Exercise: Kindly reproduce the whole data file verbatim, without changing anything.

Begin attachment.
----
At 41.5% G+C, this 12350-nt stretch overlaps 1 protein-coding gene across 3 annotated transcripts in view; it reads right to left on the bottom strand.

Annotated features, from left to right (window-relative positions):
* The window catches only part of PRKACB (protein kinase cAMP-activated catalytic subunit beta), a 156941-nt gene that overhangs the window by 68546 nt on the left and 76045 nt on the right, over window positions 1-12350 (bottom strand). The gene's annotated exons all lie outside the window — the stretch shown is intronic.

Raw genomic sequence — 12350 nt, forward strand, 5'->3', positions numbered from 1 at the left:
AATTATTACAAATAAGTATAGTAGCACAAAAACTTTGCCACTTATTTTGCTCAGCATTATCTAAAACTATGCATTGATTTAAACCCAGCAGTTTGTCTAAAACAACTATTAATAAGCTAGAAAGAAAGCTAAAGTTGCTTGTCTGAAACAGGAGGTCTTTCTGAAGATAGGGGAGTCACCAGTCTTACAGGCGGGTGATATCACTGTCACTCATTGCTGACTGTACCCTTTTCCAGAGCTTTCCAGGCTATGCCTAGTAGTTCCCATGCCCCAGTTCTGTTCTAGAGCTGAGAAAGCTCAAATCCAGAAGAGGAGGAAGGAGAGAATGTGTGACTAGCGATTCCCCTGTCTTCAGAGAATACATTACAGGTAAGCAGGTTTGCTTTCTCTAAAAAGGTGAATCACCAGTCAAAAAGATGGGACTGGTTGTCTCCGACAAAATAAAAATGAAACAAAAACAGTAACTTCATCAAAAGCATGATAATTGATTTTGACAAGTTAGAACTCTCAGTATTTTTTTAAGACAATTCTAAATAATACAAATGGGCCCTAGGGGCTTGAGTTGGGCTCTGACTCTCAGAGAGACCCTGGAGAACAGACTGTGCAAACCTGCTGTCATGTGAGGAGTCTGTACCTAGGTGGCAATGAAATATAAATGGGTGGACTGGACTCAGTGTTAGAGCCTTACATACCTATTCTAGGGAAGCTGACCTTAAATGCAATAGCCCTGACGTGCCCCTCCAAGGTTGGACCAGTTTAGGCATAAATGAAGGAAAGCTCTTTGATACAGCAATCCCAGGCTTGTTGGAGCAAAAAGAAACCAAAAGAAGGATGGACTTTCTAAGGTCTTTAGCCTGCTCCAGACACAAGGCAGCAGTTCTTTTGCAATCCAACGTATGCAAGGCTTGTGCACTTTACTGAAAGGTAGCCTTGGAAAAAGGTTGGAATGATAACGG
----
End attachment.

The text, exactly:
At 41.5% G+C, this 12350-nt stretch overlaps 1 protein-coding gene across 3 annotated transcripts in view; it reads right to left on the bottom strand.

Annotated features, from left to right (window-relative positions):
* The window catches only part of PRKACB (protein kinase cAMP-activated catalytic subunit beta), a 156941-nt gene that overhangs the window by 68546 nt on the left and 76045 nt on the right, over window positions 1-12350 (bottom strand). The gene's annotated exons all lie outside the window — the stretch shown is intronic.

Raw genomic sequence — 12350 nt, forward strand, 5'->3', positions numbered from 1 at the left:
AATTATTACAAATAAGTATAGTAGCACAAAAACTTTGCCACTTATTTTGCTCAGCATTATCTAAAACTATGCATTGATTTAAACCCAGCAGTTTGTCTAAAACAACTATTAATAAGCTAGAAAGAAAGCTAAAGTTGCTTGTCTGAAACAGGAGGTCTTTCTGAAGATAGGGGAGTCACCAGTCTTACAGGCGGGTGATATCACTGTCACTCATTGCTGACTGTACCCTTTTCCAGAGCTTTCCAGGCTATGCCTAGTAGTTCCCATGCCCCAGTTCTGTTCTAGAGCTGAGAAAGCTCAAATCCAGAAGAGGAGGAAGGAGAGAATGTGTGACTAGCGATTCCCCTGTCTTCAGAGAATACATTACAGGTAAGCAGGTTTGCTTTCTCTAAAAAGGTGAATCACCAGTCAAAAAGATGGGACTGGTTGTCTCCGACAAAATAAAAATGAAACAAAAACAGTAACTTCATCAAAAGCATGATAATTGATTTTGACAAGTTAGAACTCTCAGTATTTTTTTAAGACAATTCTAAATAATACAAATGGGCCCTAGGGGCTTGAGTTGGGCTCTGACTCTCAGAGAGACCCTGGAGAACAGACTGTGCAAACCTGCTGTCATGTGAGGAGTCTGTACCTAGGTGGCAATGAAATATAAATGGGTGGACTGGACTCAGTGTTAGAGCCTTACATACCTATTCTAGGGAAGCTGACCTTAAATGCAATAGCCCTGACGTGCCCCTCCAAGGTTGGACCAGTTTAGGCATAAATGAAGGAAAGCTCTTTGATACAGCAATCCCAGGCTTGTTGGAGCAAAAAGAAACCAAAAGAAGGATGGACTTTCTAAGGTCTTTAGCCTGCTCCAGACACAAGGCAGCAGTTCTTTTGCAATCCAACGTATGCAAGGCTTGTGCACTTTACTGAAAGGTAGCCTTGGAAAAAGGTTGGAATGATAACGG